Russian energy in the EU market: Bolstered institutions and their effects
The article examines institutional changes in EU-Russian energy relations since 2000. The article explores the ability of transformed institutions to limit the politicisation of energy and to reconcile the EU competitive-market approach with Russian state capitalism. More specifically, the article focuses on changes in intergovernmental, transgovernmental and transnational interactions. The article demonstrates that the gradual strengthening of transgovernmental and transnational institutions has inhibited the politicisation of energy relations and facilitated regulative cooperation between the EU and Russia. However, the potential of shared institutions is constrained by internal institutions on both sides. In Russia, these obstacles are insufficient top-down delegation of responsibilities in the government and its great power aspirations. In the EU, key barriers include inter-institutional rivalries, the EU’s propensity to impose its legislation on external partners and the integration of energy policy with foreign policy. The article presents several policy implications. First, it is futile to institutionally impose the regulative paradigm of one partner on the other; rather, mutual dialogue is needed. Thus, institutions should be structured appropriately. Second, current depoliticisation will require the involvement of not only the EU and Russia but also transit countries, such as Ukraine. Third, transgovernmental and transnational cooperation should be nurtured because this is a useful channel for both information exchange and a regulative convergence of policy implementing mechanisms. Finally, this incremental regulative convergence is the only option available today for the EU and Russia; this is also a way to further depoliticise energy relations.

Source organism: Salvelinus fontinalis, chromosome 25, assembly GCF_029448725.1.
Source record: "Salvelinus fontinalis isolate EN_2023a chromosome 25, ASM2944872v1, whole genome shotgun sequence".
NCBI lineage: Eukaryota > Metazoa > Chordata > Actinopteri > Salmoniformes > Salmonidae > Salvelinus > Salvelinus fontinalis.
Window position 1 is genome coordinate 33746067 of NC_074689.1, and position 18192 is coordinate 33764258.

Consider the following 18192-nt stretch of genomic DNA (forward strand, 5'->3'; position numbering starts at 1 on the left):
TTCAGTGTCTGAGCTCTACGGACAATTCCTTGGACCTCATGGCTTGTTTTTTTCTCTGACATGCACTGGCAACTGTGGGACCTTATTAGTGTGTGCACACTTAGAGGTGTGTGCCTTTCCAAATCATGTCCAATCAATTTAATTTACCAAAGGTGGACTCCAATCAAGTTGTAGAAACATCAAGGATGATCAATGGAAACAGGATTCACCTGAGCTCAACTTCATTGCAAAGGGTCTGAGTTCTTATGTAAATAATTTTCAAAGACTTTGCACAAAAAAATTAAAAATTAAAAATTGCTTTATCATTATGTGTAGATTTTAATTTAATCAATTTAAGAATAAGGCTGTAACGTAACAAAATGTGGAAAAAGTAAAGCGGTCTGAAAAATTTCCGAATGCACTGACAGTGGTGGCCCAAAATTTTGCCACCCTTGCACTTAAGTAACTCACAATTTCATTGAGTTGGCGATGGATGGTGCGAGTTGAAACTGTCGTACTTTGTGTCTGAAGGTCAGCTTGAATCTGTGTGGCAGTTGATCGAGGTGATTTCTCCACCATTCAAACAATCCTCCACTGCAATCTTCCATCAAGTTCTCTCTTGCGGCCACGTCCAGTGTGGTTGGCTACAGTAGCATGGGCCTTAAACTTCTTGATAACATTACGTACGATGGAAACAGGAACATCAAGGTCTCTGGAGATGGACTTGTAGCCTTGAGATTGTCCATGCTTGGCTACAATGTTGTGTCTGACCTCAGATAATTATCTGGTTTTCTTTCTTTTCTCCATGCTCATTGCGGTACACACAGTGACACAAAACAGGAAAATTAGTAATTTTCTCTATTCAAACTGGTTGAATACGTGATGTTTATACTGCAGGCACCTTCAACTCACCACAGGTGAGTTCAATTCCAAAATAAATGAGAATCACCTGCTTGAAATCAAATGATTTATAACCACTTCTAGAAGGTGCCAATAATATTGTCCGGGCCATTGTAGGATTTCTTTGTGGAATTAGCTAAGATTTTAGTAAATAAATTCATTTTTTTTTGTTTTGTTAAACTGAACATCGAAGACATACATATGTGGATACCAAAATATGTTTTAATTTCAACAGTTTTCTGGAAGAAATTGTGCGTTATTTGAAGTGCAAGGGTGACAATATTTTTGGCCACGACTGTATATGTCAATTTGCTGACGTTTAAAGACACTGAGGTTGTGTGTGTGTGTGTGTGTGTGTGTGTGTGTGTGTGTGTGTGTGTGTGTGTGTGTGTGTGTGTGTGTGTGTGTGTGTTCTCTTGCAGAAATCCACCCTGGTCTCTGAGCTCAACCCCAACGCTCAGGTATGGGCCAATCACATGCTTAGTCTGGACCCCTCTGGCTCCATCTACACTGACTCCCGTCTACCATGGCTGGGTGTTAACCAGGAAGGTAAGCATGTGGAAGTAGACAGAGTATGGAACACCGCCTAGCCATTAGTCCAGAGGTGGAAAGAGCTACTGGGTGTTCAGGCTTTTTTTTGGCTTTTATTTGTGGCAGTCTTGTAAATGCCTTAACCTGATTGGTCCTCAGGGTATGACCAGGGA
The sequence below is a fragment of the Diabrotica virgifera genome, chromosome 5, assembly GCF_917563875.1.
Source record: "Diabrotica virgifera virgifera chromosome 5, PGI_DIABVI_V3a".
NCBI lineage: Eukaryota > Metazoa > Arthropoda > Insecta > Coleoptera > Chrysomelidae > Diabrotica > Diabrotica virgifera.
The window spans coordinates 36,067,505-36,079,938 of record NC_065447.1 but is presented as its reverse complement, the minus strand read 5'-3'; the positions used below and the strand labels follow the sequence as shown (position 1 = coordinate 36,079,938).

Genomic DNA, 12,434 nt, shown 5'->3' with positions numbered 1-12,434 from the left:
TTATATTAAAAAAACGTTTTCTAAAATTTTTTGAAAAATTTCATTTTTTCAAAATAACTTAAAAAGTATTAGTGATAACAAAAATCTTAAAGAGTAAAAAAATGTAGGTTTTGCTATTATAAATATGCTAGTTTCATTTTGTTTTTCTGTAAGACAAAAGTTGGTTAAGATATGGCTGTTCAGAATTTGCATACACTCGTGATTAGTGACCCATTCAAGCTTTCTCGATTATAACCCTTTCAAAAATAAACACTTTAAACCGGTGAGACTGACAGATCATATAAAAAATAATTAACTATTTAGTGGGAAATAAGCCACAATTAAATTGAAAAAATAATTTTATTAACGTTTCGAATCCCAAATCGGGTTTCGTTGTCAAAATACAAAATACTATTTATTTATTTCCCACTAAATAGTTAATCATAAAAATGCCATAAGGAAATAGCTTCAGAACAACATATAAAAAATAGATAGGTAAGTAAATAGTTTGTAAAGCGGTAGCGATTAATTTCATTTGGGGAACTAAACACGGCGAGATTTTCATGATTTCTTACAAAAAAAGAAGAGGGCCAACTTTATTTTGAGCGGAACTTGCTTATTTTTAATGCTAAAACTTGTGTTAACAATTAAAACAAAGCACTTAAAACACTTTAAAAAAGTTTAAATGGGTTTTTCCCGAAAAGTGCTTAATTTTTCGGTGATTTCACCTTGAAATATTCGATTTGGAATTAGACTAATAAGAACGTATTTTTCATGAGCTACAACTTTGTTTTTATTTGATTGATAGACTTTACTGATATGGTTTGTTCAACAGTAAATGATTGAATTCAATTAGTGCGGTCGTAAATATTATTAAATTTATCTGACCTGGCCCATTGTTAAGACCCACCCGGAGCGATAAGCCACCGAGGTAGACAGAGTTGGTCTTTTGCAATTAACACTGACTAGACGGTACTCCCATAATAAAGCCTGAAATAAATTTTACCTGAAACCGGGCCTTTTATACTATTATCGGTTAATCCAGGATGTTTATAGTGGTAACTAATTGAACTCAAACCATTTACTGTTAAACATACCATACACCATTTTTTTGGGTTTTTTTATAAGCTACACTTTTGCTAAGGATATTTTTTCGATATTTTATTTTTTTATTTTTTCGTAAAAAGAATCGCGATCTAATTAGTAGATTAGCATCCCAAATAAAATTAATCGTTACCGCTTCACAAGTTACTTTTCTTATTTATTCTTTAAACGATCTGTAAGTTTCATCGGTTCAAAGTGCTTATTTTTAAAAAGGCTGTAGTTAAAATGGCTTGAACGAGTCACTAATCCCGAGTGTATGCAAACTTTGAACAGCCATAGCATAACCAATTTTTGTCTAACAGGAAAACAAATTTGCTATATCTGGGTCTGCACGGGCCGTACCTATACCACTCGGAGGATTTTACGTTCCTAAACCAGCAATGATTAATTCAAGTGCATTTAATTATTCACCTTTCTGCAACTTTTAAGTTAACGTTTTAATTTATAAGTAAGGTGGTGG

We address the external effects on public sector efficiency measures acquired using Data Envelopment Analysis. We use the health care system in Russian regions in 2011 to evaluate modern approaches to accounting for external effects. We propose a promising method of correcting DEA efficiency measures. Despite the multiple advantages DEA offers, the usage of this approach carries with it a number of methodological difficulties. Accounting for multiple factors of efficiency calls for more complex methods, among which the most promising are DMU clustering and calculating local production possibility frontiers. Using regression models for estimate correction requires further study due to possible systematic errors during estimation. A mixture of data correction and DMU clustering together with multi-stage DEA seems most promising at the moment. Analyzing several stages of transforming society’s resources into social welfare will allow for picking out the weak points in a state agency’s work.